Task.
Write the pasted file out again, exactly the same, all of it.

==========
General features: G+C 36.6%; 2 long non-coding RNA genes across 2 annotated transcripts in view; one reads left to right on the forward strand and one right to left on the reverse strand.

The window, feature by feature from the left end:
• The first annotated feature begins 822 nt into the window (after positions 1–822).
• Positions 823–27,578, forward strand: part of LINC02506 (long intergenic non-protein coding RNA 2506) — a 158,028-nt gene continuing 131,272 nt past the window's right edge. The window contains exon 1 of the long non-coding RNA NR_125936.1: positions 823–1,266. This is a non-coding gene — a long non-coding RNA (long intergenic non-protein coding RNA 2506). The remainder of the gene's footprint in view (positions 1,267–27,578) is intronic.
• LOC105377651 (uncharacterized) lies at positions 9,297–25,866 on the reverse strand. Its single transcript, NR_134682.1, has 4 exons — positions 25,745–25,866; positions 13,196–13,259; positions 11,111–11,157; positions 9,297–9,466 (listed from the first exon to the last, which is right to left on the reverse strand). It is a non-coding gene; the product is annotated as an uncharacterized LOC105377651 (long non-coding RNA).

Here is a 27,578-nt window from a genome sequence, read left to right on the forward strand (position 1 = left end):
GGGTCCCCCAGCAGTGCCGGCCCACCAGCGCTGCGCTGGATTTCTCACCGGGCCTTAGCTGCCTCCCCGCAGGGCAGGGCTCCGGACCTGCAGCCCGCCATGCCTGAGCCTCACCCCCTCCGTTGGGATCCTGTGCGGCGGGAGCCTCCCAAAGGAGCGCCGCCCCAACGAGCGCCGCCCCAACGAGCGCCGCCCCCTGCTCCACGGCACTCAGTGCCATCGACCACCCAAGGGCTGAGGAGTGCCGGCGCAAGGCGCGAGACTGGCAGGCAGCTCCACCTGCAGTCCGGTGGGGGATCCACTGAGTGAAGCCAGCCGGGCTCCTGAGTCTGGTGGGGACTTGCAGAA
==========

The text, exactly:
General features: G+C 36.6%; 2 long non-coding RNA genes across 2 annotated transcripts in view; one reads left to right on the forward strand and one right to left on the reverse strand.

The window, feature by feature from the left end:
• The first annotated feature begins 822 nt into the window (after positions 1–822).
• Positions 823–27,578, forward strand: part of LINC02506 (long intergenic non-protein coding RNA 2506) — a 158,028-nt gene continuing 131,272 nt past the window's right edge. The window contains exon 1 of the long non-coding RNA NR_125936.1: positions 823–1,266. This is a non-coding gene — a long non-coding RNA (long intergenic non-protein coding RNA 2506). The remainder of the gene's footprint in view (positions 1,267–27,578) is intronic.
• LOC105377651 (uncharacterized) lies at positions 9,297–25,866 on the reverse strand. Its single transcript, NR_134682.1, has 4 exons — positions 25,745–25,866; positions 13,196–13,259; positions 11,111–11,157; positions 9,297–9,466 (listed from the first exon to the last, which is right to left on the reverse strand). It is a non-coding gene; the product is annotated as an uncharacterized LOC105377651 (long non-coding RNA).

Here is a 27,578-nt window from a genome sequence, read left to right on the forward strand (position 1 = left end):
GGGTCCCCCAGCAGTGCCGGCCCACCAGCGCTGCGCTGGATTTCTCACCGGGCCTTAGCTGCCTCCCCGCAGGGCAGGGCTCCGGACCTGCAGCCCGCCATGCCTGAGCCTCACCCCCTCCGTTGGGATCCTGTGCGGCGGGAGCCTCCCAAAGGAGCGCCGCCCCAACGAGCGCCGCCCCAACGAGCGCCGCCCCCTGCTCCACGGCACTCAGTGCCATCGACCACCCAAGGGCTGAGGAGTGCCGGCGCAAGGCGCGAGACTGGCAGGCAGCTCCACCTGCAGTCCGGTGGGGGATCCACTGAGTGAAGCCAGCCGGGCTCCTGAGTCTGGTGGGGACTTGCAGAA